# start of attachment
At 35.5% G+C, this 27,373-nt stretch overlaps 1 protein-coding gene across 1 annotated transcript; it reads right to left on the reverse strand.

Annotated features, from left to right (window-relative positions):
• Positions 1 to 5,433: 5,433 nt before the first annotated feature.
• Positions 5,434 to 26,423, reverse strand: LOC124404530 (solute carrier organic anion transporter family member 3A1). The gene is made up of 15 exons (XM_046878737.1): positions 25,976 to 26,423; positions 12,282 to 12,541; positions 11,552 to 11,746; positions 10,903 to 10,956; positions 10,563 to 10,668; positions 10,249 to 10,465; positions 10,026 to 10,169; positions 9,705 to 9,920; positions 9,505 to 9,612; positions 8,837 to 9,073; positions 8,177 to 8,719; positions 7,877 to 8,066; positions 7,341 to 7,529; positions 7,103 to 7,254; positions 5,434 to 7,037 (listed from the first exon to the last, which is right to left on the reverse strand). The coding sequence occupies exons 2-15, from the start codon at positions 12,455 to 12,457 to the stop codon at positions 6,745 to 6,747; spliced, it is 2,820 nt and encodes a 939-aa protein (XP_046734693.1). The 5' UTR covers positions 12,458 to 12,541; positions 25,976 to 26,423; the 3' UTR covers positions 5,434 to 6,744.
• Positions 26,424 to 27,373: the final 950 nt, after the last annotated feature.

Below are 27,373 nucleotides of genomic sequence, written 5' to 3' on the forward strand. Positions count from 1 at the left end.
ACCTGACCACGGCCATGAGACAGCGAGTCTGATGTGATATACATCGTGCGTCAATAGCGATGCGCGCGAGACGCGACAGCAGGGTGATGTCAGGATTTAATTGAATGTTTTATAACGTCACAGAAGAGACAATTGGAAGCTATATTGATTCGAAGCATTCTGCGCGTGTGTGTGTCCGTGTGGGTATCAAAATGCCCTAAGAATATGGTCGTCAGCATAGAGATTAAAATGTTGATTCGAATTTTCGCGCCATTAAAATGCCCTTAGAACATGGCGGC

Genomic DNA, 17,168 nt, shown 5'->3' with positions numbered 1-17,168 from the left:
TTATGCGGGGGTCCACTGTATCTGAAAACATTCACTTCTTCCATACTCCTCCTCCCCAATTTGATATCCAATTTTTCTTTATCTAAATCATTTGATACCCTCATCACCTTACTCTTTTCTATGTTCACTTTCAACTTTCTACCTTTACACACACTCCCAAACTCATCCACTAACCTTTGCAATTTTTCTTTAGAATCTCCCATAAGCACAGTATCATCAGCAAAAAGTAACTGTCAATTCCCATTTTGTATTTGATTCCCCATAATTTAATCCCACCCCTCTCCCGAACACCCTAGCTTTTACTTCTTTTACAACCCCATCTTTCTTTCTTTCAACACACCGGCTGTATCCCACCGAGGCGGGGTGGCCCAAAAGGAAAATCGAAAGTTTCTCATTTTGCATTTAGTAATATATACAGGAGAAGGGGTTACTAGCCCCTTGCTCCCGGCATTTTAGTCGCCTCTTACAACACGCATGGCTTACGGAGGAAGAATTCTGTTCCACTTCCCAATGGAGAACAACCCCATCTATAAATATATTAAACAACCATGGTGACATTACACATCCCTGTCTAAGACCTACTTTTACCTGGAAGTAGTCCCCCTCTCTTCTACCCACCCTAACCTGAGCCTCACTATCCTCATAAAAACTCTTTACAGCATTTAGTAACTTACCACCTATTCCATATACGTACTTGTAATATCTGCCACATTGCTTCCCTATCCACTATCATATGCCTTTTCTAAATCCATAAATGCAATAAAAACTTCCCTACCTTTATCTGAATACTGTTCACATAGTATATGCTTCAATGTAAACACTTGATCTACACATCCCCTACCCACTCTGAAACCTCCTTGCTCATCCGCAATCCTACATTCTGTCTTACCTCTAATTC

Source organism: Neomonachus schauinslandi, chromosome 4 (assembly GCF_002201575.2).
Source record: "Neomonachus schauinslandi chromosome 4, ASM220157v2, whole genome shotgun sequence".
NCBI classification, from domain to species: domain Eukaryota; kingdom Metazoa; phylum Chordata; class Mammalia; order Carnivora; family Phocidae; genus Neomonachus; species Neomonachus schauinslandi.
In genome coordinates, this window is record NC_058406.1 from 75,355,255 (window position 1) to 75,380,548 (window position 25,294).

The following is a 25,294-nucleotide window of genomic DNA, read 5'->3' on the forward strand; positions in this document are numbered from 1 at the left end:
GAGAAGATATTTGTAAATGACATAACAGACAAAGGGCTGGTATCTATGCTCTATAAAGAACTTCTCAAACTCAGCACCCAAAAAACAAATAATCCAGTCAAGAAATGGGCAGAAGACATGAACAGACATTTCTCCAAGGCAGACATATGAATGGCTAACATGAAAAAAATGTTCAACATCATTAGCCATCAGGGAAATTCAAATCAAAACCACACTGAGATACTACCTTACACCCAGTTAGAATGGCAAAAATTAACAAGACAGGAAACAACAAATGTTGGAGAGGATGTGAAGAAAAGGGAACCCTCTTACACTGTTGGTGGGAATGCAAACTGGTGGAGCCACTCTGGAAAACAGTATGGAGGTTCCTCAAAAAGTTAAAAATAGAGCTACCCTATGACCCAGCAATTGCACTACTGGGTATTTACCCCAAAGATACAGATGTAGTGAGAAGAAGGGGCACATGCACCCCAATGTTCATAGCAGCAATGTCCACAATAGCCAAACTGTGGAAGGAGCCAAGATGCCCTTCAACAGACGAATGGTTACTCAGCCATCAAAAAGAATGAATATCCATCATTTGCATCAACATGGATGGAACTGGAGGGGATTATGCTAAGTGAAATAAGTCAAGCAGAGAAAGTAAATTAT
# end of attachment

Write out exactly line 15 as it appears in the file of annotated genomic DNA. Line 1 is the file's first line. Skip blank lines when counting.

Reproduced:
GAGAAGATATTTGTAAATGACATAACAGACAAAGGGCTGGTATCTATGCTCTATAAAGAACTTCTCAAACTCAGCACCCAAAAAACAAATAATCCAGTCAAGAAATGGGCAGAAGACATGAACAGACATTTCTCCAAGGCAGACATATGAATGGCTAACATGAAAAAAATGTTCAACATCATTAGCCATCAGGGAAATTCAAATCAAAACCACACTGAGATACTACCTTACACCCAGTTAGAATGGCAAAAATTAACAAGACAGGAAACAACAAATGTTGGAGAGGATGTGAAGAAAAGGGAACCCTCTTACACTGTTGGTGGGAATGCAAACTGGTGGAGCCACTCTGGAAAACAGTATGGAGGTTCCTCAAAAAGTTAAAAATAGAGCTACCCTATGACCCAGCAATTGCACTACTGGGTATTTACCCCAAAGATACAGATGTAGTGAGAAGAAGGGGCACATGCACCCCAATGTTCATAGCAGCAATGTCCACAATAGCCAAACTGTGGAAGGAGCCAAGATGCCCTTCAACAGACGAATGGTTACTCAGCCATCAAAAAGAATGAATATCCATCATTTGCATCAACATGGATGGAACTGGAGGGGATTATGCTAAGTGAAATAAGTCAAGCAGAGAAAGTAAATTAT